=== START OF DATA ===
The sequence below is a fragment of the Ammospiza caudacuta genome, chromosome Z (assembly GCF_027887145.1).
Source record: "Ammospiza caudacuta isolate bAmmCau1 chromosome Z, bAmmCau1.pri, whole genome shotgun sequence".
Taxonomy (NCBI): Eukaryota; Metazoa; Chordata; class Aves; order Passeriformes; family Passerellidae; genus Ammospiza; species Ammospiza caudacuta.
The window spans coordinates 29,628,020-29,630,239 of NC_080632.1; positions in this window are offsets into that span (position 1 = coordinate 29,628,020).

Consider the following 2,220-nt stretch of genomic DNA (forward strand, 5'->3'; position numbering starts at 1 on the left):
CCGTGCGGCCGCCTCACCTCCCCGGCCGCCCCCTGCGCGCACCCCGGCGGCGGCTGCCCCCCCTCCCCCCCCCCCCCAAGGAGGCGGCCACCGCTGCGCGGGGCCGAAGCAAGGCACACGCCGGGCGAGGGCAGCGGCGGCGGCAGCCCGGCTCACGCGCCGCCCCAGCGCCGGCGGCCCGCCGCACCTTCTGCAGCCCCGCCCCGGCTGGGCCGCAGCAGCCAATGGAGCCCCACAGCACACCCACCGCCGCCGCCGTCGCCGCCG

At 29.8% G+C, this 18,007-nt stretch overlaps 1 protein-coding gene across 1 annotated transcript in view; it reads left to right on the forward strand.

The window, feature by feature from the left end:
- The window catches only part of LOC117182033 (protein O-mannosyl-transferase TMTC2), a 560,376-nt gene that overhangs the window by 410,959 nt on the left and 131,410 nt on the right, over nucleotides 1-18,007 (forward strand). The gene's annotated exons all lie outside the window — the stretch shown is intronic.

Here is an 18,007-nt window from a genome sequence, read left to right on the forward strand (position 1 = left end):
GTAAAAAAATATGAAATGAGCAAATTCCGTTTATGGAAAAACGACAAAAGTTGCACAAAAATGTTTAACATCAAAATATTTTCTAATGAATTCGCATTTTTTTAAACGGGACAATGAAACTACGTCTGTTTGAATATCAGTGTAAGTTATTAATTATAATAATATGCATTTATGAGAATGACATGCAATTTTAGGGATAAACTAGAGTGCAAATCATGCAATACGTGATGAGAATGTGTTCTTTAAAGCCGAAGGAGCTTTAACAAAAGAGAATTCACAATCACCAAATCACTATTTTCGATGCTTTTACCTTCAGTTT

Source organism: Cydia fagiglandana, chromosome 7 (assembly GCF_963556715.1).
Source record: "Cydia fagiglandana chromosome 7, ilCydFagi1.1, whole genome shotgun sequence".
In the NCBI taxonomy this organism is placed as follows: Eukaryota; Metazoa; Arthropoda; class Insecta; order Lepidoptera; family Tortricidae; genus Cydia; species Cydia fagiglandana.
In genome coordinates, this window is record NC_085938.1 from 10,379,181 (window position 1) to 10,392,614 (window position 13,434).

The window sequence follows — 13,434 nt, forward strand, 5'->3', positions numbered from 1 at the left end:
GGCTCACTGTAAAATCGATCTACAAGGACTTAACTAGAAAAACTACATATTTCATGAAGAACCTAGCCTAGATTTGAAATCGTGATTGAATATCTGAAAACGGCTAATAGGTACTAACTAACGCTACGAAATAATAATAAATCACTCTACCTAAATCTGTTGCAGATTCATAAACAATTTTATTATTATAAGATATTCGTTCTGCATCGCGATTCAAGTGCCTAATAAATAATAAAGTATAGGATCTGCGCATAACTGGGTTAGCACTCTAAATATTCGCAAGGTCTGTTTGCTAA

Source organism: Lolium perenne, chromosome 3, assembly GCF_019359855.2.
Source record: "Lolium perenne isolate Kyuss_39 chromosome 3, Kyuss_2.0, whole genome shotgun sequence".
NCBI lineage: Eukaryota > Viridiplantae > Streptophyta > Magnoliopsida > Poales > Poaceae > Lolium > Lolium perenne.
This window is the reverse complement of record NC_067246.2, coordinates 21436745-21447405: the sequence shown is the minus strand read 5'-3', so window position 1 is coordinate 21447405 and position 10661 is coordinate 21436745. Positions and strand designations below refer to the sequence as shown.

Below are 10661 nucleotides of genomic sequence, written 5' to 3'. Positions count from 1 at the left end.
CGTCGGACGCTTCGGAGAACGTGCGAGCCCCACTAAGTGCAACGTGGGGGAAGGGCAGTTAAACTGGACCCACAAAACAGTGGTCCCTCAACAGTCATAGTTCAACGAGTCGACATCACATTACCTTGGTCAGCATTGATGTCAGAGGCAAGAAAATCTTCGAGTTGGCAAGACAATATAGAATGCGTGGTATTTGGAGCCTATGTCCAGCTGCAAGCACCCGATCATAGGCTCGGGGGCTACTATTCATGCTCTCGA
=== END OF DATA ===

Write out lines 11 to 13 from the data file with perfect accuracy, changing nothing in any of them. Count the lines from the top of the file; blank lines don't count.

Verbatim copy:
GTAAAAAAATATGAAATGAGCAAATTCCGTTTATGGAAAAACGACAAAAGTTGCACAAAAATGTTTAACATCAAAATATTTTCTAATGAATTCGCATTTTTTTAAACGGGACAATGAAACTACGTCTGTTTGAATATCAGTGTAAGTTATTAATTATAATAATATGCATTTATGAGAATGACATGCAATTTTAGGGATAAACTAGAGTGCAAATCATGCAATACGTGATGAGAATGTGTTCTTTAAAGCCGAAGGAGCTTTAACAAAAGAGAATTCACAATCACCAAATCACTATTTTCGATGCTTTTACCTTCAGTTT

Source organism: Cydia fagiglandana, chromosome 7 (assembly GCF_963556715.1).
Source record: "Cydia fagiglandana chromosome 7, ilCydFagi1.1, whole genome shotgun sequence".